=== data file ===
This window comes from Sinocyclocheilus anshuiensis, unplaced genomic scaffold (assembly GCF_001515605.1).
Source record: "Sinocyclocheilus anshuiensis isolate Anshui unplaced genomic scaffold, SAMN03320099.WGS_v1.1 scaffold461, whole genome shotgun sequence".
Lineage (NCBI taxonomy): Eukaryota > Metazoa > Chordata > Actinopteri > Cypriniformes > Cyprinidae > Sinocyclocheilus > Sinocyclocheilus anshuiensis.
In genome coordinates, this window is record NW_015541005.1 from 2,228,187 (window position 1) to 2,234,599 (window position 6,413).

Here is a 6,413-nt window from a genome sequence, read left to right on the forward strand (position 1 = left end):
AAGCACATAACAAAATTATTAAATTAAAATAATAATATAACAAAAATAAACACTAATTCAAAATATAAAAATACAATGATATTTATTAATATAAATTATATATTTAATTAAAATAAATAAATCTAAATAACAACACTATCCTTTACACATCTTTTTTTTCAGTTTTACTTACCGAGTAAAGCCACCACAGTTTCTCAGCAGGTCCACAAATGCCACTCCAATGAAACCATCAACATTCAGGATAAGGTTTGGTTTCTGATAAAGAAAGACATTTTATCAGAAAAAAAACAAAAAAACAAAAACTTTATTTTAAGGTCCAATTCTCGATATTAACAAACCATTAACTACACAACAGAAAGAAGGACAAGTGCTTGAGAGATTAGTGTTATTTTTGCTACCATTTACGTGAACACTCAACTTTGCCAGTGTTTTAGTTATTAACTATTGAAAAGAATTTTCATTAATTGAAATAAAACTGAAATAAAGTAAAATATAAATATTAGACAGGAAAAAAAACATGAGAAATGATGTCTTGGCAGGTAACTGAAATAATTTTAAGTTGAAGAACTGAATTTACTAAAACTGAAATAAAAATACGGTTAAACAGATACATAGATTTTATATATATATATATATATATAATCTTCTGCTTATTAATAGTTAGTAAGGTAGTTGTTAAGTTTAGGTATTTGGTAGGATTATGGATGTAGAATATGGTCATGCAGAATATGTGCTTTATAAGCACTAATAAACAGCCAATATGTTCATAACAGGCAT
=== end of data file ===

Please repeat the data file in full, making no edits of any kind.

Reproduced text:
This window comes from Sinocyclocheilus anshuiensis, unplaced genomic scaffold (assembly GCF_001515605.1).
Source record: "Sinocyclocheilus anshuiensis isolate Anshui unplaced genomic scaffold, SAMN03320099.WGS_v1.1 scaffold461, whole genome shotgun sequence".
Lineage (NCBI taxonomy): Eukaryota > Metazoa > Chordata > Actinopteri > Cypriniformes > Cyprinidae > Sinocyclocheilus > Sinocyclocheilus anshuiensis.
In genome coordinates, this window is record NW_015541005.1 from 2,228,187 (window position 1) to 2,234,599 (window position 6,413).

Here is a 6,413-nt window from a genome sequence, read left to right on the forward strand (position 1 = left end):
AAGCACATAACAAAATTATTAAATTAAAATAATAATATAACAAAAATAAACACTAATTCAAAATATAAAAATACAATGATATTTATTAATATAAATTATATATTTAATTAAAATAAATAAATCTAAATAACAACACTATCCTTTACACATCTTTTTTTTCAGTTTTACTTACCGAGTAAAGCCACCACAGTTTCTCAGCAGGTCCACAAATGCCACTCCAATGAAACCATCAACATTCAGGATAAGGTTTGGTTTCTGATAAAGAAAGACATTTTATCAGAAAAAAAACAAAAAAACAAAAACTTTATTTTAAGGTCCAATTCTCGATATTAACAAACCATTAACTACACAACAGAAAGAAGGACAAGTGCTTGAGAGATTAGTGTTATTTTTGCTACCATTTACGTGAACACTCAACTTTGCCAGTGTTTTAGTTATTAACTATTGAAAAGAATTTTCATTAATTGAAATAAAACTGAAATAAAGTAAAATATAAATATTAGACAGGAAAAAAAACATGAGAAATGATGTCTTGGCAGGTAACTGAAATAATTTTAAGTTGAAGAACTGAATTTACTAAAACTGAAATAAAAATACGGTTAAACAGATACATAGATTTTATATATATATATATATATATAATCTTCTGCTTATTAATAGTTAGTAAGGTAGTTGTTAAGTTTAGGTATTTGGTAGGATTATGGATGTAGAATATGGTCATGCAGAATATGTGCTTTATAAGCACTAATAAACAGCCAATATGTTCATAACAGGCAT